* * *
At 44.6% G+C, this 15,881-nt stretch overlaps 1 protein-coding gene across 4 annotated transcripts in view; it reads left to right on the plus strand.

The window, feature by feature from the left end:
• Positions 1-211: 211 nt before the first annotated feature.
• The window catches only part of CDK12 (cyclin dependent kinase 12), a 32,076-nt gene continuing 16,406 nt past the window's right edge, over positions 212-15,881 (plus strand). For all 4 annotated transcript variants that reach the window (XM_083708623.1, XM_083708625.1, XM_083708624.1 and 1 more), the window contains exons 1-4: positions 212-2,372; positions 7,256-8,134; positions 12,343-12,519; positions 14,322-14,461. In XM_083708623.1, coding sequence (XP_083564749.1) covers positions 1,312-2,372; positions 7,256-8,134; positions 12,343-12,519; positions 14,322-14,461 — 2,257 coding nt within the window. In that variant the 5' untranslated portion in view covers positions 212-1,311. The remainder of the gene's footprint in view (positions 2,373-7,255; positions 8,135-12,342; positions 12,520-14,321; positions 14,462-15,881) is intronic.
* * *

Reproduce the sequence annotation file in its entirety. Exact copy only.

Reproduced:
At 44.6% G+C, this 15,881-nt stretch overlaps 1 protein-coding gene across 4 annotated transcripts in view; it reads left to right on the plus strand.

The window, feature by feature from the left end:
• Positions 1-211: 211 nt before the first annotated feature.
• The window catches only part of CDK12 (cyclin dependent kinase 12), a 32,076-nt gene continuing 16,406 nt past the window's right edge, over positions 212-15,881 (plus strand). For all 4 annotated transcript variants that reach the window (XM_083708623.1, XM_083708625.1, XM_083708624.1 and 1 more), the window contains exons 1-4: positions 212-2,372; positions 7,256-8,134; positions 12,343-12,519; positions 14,322-14,461. In XM_083708623.1, coding sequence (XP_083564749.1) covers positions 1,312-2,372; positions 7,256-8,134; positions 12,343-12,519; positions 14,322-14,461 — 2,257 coding nt within the window. In that variant the 5' untranslated portion in view covers positions 212-1,311. The remainder of the gene's footprint in view (positions 2,373-7,255; positions 8,135-12,342; positions 12,520-14,321; positions 14,462-15,881) is intronic.